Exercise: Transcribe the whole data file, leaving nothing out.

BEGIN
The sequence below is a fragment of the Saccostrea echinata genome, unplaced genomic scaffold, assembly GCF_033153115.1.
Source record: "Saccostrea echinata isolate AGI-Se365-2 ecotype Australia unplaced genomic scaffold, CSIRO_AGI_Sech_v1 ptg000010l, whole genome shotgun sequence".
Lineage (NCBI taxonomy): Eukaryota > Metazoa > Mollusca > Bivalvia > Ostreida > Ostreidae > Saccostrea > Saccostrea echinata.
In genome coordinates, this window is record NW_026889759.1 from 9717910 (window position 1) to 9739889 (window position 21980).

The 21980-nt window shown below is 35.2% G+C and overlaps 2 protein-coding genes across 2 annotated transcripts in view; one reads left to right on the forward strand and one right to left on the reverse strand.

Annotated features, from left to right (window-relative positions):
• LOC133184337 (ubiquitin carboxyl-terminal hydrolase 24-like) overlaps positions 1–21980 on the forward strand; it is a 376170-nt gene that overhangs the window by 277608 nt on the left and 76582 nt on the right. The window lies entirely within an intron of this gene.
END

The sequence below is a fragment of the Saccostrea echinata genome, unplaced genomic scaffold, assembly GCF_033153115.1.
Source record: "Saccostrea echinata isolate AGI-Se365-2 ecotype Australia unplaced genomic scaffold, CSIRO_AGI_Sech_v1 ptg000010l, whole genome shotgun sequence".
Lineage (NCBI taxonomy): Eukaryota > Metazoa > Mollusca > Bivalvia > Ostreida > Ostreidae > Saccostrea > Saccostrea echinata.
In genome coordinates, this window is record NW_026889759.1 from 9717910 (window position 1) to 9739889 (window position 21980).

The 21980-nt window shown below is 35.2% G+C and overlaps 2 protein-coding genes across 2 annotated transcripts in view; one reads left to right on the forward strand and one right to left on the reverse strand.

Annotated features, from left to right (window-relative positions):
• LOC133184337 (ubiquitin carboxyl-terminal hydrolase 24-like) overlaps positions 1–21980 on the forward strand; it is a 376170-nt gene that overhangs the window by 277608 nt on the left and 76582 nt on the right. The window lies entirely within an intron of this gene.